Friday, 16 January 2015

Crossing Environmental Boundaries On Planet Earth

Nearly half of Earth’s environmental systems have been compromised by human activity in the last 100 years, putting human civilization beyond “safe operating space”, an international research study has found. An 18-member research team published their findings in the journal Science.

[caption id="attachment_191" align="alignright" width="300"]Earth's western hemisphere on October 2nd, 2007. Image credit: NASA/Goddard Space Flight Center/Reto Stöcklit. Earth's western hemisphere on October 2nd, 2007. Image credit: NASA/Goddard Space Flight Center/Reto Stöcklit.[/caption]

The team found that four out of nine boundaries indicating the stability of Earth’s environment have become unstable as a result of human activity in the last century. Of particular interest is the damage done to the planet’s Nitrogen-Phosphorus cycle, two elements over-used in farming, which are responsible for contaminating water leading to algae blooms and fish kills.

Dr Stephen Carpenter, director of the University of Wisconson-Madison Center for Limnology, says “We've changed nitrogen and phosphorus cycles vastly more than any other element. (The increase) is on the order of 200 to 300 percent. In contrast, carbon has only been increased 10 to 20 percent and look at all the uproar that has caused in the climate.”


Factbox: The Nine Plantary Boundaries

Climate change

Biodiversity loss and species extinction

Stratospheric ozone depletion

Ocean acidification

Biogeochemical flows (phosphorus and nitrogen cycles)

Land-system change (for example deforestation)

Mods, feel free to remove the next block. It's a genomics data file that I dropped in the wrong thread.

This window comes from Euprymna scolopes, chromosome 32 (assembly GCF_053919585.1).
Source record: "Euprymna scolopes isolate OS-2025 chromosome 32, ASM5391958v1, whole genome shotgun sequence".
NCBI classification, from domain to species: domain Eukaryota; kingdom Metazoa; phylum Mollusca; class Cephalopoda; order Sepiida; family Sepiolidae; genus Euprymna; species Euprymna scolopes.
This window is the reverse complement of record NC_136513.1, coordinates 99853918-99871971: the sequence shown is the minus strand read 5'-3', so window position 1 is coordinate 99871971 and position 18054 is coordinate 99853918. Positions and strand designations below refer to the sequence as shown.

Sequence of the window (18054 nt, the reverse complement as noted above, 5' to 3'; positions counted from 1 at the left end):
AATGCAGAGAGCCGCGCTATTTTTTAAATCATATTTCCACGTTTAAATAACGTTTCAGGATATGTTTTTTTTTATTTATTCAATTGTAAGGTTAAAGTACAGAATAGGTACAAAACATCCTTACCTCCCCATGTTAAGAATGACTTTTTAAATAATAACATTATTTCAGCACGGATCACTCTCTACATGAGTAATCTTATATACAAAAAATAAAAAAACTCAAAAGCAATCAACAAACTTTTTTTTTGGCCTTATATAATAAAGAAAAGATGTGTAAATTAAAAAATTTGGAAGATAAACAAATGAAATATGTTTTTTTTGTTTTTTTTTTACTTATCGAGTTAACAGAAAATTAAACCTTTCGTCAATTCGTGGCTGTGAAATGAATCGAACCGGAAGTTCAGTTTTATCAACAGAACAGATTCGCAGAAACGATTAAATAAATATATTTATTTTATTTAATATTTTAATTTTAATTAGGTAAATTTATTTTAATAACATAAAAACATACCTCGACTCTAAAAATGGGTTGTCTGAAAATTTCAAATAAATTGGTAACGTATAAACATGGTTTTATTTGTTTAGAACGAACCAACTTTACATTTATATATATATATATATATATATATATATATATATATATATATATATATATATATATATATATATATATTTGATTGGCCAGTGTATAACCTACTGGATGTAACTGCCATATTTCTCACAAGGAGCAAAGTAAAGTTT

Freshwater use

Atmospheric aerosol loading (microscopic particles in the atmosphere that affect climate and living organisms)

Introduction of novel entities (e.g. organic pollutants, radioactive materials, nanomaterials, and micro-plastics).


Another side-effect of excessive phosphorus-based fertilisers draining into water supplies is the release of toxins. Professor Elena Bennett, of McGill University’s School of the Environment, added “This kind of problem is likely to become much more common. We will see more lakes closed, will have to pay more to clean our water, and we will face temporary situations where our water is not cleanable or drinkable more and more frequently. That's what it means to have crossed this planetary boundary. It's not a good thing for any of us.”

Besides the Nitrogen-Phosphorus cycle, the other boundaries deemed to have been breached were climate change, species extinction, and land-system change. These boundaries have remained stable for 11,700 years, in which time human civilisation has evolved to the point it’s at today. However, in just the last 100 years, much instability has occurred.

Dr Carpenter hopes this international study will not be ignored by politicians, “we're running up to and beyond the biophysical boundaries that enable human civilization as we know it to exist,” he points out, adding “It might be possible for human civilization to live outside Holocene conditions, but it's never been tried before. We know civilization can make it in Holocene conditions, so it seems wise to try to maintain them.

The results of the study will be discussed in detail at the World Economic Forum in Davos, Switzerland next week.

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